Vancouver Canucks prospects ranking Top 20: #14 Guillaume Brisebois

GATINEAU, CANADA - NOVEMBER 25: Reilly Pickard /

If the Vancouver Canucks want to get this rebuild done the right way, they have to start with a strong pool of prospects.

The Vancouver Canucks need to draft well to be successful in their rebuild. Thanks to the scout-turned-general manager Jim Benning, drafting is no longer Vancouver’s Achilles tendon. That’s good news for the Canucks because they finally have a prospects pool that is worth ranking.

Drafting isn’t the end of the story, however. It is quite literally just the beginning for the majority of these prospects. If the Canucks want to get this rebuild done right, they need to develop their precious prospects well.

In the recent months following the Canucks’ full-hearted shift to a full-blown rebuild, fans saw that commitment in action. The two big trade deadline deals and the 2017 NHL Entry Draft gave this city a taste of the new Jim Benning, a new organizational mindset that put skill and speed before size and heart.

The Canucks have adopted a new mentality with their prospects so we are going to take a closer look at these young prospects. We present to you Week 2 of The Canuck Way 2017 Canucks Prospects Ranking.

The Canuck Way 2017 Canucks Prospects Ranking

Our TCW staff ranked all Canucks prospects. The criteria: whatever each writer thinks is important. Current position in the organization, talent, potential, and chance of NHL success. All prospects under 24 years of age were considered as long as they did not spend significant time in the NHL.

After looking at blueliner Evan McEneny yesterday, here is No. 14 Guillaume Brisebois!

vancouver canucks
GATINEAU, CANADA – NOVEMBER 25: Reilly Pickard /

No. 14 D Guillaume Brisebois

Height: 6-foot-2
Weight: 186 lbs
DOB: 1997-07-21 (Age 20)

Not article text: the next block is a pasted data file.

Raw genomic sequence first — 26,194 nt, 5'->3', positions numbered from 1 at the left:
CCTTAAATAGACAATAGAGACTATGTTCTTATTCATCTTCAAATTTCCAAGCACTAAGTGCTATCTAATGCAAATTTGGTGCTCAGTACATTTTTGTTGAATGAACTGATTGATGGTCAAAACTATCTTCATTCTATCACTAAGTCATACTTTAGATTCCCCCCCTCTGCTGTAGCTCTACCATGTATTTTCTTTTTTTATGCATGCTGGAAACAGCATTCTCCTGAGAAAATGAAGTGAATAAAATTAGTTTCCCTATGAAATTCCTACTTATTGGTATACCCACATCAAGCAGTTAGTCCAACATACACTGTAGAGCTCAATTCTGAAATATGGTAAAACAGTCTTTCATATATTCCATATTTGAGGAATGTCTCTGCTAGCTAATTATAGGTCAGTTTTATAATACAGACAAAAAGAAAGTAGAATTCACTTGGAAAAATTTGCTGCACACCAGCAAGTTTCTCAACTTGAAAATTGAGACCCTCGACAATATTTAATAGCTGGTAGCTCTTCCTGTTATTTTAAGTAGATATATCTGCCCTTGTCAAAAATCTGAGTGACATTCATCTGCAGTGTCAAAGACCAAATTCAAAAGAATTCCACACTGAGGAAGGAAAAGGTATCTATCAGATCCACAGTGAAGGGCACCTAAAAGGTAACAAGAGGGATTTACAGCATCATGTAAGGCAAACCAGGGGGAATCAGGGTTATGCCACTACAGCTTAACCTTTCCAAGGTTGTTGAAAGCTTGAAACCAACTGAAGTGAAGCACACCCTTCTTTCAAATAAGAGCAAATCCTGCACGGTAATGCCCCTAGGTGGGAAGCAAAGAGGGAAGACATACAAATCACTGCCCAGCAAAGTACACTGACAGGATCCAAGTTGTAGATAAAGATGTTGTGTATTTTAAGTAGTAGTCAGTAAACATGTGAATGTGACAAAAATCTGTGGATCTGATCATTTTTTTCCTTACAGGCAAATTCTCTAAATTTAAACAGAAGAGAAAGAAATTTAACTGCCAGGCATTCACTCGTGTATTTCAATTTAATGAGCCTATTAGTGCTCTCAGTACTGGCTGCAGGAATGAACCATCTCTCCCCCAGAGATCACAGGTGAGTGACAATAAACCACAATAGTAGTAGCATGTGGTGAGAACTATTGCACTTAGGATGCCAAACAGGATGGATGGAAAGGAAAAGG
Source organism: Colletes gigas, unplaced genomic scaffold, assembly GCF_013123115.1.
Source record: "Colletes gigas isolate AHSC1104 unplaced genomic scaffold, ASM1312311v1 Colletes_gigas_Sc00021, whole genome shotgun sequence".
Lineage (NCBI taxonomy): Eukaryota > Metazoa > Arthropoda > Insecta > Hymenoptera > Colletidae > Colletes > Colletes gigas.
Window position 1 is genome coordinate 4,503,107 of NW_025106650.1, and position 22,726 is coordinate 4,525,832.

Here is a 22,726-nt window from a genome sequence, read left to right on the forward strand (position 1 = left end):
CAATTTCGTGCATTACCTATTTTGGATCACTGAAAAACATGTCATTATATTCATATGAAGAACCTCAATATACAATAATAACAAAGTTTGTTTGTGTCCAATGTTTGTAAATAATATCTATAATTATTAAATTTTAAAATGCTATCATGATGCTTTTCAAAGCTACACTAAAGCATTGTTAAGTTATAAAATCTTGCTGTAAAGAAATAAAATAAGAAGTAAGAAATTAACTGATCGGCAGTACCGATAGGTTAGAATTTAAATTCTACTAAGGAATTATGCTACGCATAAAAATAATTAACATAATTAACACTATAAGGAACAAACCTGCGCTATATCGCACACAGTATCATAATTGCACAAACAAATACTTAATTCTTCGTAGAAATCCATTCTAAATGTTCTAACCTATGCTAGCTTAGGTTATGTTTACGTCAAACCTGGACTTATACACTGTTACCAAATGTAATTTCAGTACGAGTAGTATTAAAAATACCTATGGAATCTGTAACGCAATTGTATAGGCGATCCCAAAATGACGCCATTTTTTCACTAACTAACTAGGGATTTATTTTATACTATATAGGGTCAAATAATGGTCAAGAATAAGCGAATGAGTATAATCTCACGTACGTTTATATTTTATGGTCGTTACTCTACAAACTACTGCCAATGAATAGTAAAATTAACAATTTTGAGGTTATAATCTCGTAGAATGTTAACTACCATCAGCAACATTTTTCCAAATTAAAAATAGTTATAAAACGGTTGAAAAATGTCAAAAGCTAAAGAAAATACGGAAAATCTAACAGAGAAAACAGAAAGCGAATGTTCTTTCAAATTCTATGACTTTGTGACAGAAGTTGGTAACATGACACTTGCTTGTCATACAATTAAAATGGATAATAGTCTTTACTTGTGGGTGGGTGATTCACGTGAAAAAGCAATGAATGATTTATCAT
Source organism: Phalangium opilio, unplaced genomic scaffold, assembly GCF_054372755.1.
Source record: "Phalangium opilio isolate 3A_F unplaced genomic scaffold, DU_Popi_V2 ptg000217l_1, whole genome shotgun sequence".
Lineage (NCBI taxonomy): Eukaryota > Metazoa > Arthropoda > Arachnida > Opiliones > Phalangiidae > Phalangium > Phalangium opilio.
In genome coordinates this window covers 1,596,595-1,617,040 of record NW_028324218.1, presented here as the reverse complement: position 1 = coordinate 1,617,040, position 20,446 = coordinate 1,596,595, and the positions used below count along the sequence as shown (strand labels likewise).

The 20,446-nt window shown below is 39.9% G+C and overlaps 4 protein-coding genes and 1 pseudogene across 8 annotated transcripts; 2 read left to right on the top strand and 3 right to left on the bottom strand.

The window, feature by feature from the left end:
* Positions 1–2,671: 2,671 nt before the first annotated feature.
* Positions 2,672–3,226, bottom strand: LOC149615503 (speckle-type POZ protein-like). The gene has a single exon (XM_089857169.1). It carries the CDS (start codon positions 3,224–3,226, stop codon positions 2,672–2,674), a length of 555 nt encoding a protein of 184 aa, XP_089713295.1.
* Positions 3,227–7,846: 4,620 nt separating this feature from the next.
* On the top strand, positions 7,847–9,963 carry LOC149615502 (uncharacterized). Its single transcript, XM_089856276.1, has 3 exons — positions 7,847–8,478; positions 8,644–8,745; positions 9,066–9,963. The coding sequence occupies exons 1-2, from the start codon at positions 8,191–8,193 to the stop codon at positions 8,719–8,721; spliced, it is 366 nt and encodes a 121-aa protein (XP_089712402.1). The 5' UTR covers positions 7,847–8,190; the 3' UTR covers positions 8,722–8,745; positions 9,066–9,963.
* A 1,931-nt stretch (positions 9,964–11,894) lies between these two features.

Drafted: 66th Overall, 2015 Entry Draft

2016-17 Stats: 61GP – 10G – 47PTS – 34PIM (QMJHL, Charlottetown Islanders)

Drafted with the pick that cost the Canucks an Eddie Lack, defenceman Guillaume Brisebois was not really welcomed to the city as a great pick in the third round of the 2015 NHL Entry Draft. Many questioned why he was being called upon by Team Canada in the World Juniors to be in camp. What did Benning and the folks at Team Canada see in Brisebois? Let’s look for ourselves.

 Strengths: Mobility, Hockey IQ & Leadership

Brisebois is a smart two-way defenseman who skates well and moves the puck effectively. His skating is smooth and agile, allowing him to control gaps easily and stay in position defensively to disrupt passing lanes. He also uses his foot speed to carry the puck up the ice with authority when the pass is not available.

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Whatever the case might be, Brisebois makes the smart decision that would not cost his team a turnover and a scoring chance against. Although effective offensively as a transition player, his focus is on the defensive side of things.

It should be noted that Brisebois nearly doubled his point production this season, after being traded from a depleted Acadie-Bathurst team to a strong Charlottetown squad.